(OPE-L) RE: logical order and historical order

From: gerald_a_levy (gerald_a_levy@MSN.COM)
Date: Fri Feb 13 2004 - 08:54:10 EST

Re: (OPE-L) logical order and historical orderHi Howard:

"Method of Political Economy" in the Grundrisse 'Introduction' does not counterpose logic to history.  The contrast is between the surface appearance of phenomena and the inner structure or connection of determination uncovered by abstraction.  Certainly abstraction is a tool of thought, but what is abstracted to is not a logical starting point but something about the real object of inquiry that constitutes its most fundamental, its most decisive, determinations.   I take it these determinations are real and causal and it is good if the logic corresponds, not the other way around.  The commodity, for example, is a starting point because it is a real thing that offers the key to understanding the social relations of the capitalist mode of production, it is not the starting point because it is a logical anything -- that is not the way Marx operated. <<<

The commodity is a starting point which is real enough (which
is important from Marx's materialist perspective, as evidenced by his 
comments in the "Marginal Notes on Wagner"), but that's not the issue I
thought we were discussing which concerns the *ordering* of
determinations in a (dare I say, systematic dialectical?) reconstruction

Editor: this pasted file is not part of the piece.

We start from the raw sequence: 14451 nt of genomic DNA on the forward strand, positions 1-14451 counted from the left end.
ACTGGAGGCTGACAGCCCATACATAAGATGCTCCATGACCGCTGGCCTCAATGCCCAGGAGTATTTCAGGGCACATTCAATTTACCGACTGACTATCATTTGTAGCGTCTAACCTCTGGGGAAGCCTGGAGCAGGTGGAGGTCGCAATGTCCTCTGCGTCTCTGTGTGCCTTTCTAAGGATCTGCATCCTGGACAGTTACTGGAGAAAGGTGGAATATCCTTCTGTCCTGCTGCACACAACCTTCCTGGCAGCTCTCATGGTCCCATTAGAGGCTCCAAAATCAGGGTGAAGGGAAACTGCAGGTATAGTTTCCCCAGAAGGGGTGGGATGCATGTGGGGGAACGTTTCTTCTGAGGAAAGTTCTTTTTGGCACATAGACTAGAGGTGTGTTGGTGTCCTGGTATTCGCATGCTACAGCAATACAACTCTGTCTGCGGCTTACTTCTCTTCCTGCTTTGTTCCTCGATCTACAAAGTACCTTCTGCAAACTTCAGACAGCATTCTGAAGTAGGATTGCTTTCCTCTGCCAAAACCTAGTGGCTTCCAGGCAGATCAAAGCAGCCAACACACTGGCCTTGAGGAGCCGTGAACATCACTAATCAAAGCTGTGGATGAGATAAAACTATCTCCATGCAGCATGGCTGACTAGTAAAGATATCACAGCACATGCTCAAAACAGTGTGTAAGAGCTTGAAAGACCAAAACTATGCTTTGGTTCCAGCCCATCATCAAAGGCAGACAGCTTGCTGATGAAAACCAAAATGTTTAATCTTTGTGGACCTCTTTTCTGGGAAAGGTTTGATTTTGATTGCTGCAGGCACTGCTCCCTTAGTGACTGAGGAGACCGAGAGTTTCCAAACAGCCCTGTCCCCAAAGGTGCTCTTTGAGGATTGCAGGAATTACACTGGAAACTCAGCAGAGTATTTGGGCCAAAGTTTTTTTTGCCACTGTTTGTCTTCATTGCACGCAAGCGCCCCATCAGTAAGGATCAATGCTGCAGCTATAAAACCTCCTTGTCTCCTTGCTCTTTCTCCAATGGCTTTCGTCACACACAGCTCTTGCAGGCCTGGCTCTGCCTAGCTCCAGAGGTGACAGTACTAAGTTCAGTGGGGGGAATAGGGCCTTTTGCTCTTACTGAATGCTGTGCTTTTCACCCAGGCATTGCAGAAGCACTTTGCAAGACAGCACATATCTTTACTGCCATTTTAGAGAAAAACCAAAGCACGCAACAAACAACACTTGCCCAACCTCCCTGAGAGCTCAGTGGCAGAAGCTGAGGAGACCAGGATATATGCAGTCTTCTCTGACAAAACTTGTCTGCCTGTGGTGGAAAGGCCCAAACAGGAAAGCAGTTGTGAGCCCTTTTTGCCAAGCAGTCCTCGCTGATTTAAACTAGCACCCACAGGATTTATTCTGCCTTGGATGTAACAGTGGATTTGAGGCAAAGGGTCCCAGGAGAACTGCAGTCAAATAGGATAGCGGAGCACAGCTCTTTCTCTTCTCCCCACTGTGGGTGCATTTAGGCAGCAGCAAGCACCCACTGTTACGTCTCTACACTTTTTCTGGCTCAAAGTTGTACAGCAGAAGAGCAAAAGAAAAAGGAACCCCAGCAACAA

of the subject matter in thought.  

>>> So to say that "if the logical and historical unfolding of the subject matter coincide, that's ok, but it's not essential," is peculiar.  I understand you have in mind here the relation of small commodity production to capitalist production, but step back from that to, more generally, the investigation of the things of the world that are a product of evolution and process.  How could you say broadly that it's ok, but not essential, if the way a thing works now corresponds to the way it evolved historically?  Huh? <<<

Two replies:

1) (Secondary response): the historical development of a social subject is often 
affected by historical contingencies (a point you made, in a sense, in reply to
Jairus) and it would be a odd concept of history which attempted to show that the 
historical progression follows a logical/dialectical  progression of determinations.  

2) (Primary response): it is in the nature of abstraction that essential aspects
of a subject matter are presented in a different order than the historical
unfolding.  E.g. in _Capital_, the state-form is abstracted from.  Yet, the
state-form and the capital-form are both themselves products of history.
The issue, again, concerns the *order* in which a subject matter is
reconstructed in thought.  That process is in a sense like putting together
a puzzle in the (metaphorical) sense that until the last piece of the puzzle 
is put in place  we have an incomplete view of the subject (the puzzle).  
Unlike, a simple puzzle, though, if one doesn't choose the first piece correctly 
then one  may never be able to properly reconstruct in thought the subject matter
(note Marx's comments in the Grundrisse  on why the population can't be the
proper starting point for the reconstruction in thought of the CMP) _and_
the last piece (the ending of the subject of the "World Market and Crisis")
is also essential.  "The State", "Foreign Trade" and "The World Market 
and Crisis" are essential aspects of the subject matter but in a theory of
capitalism they should not be presented in the order in which they
historically emerged.

In solidarity, Jerry

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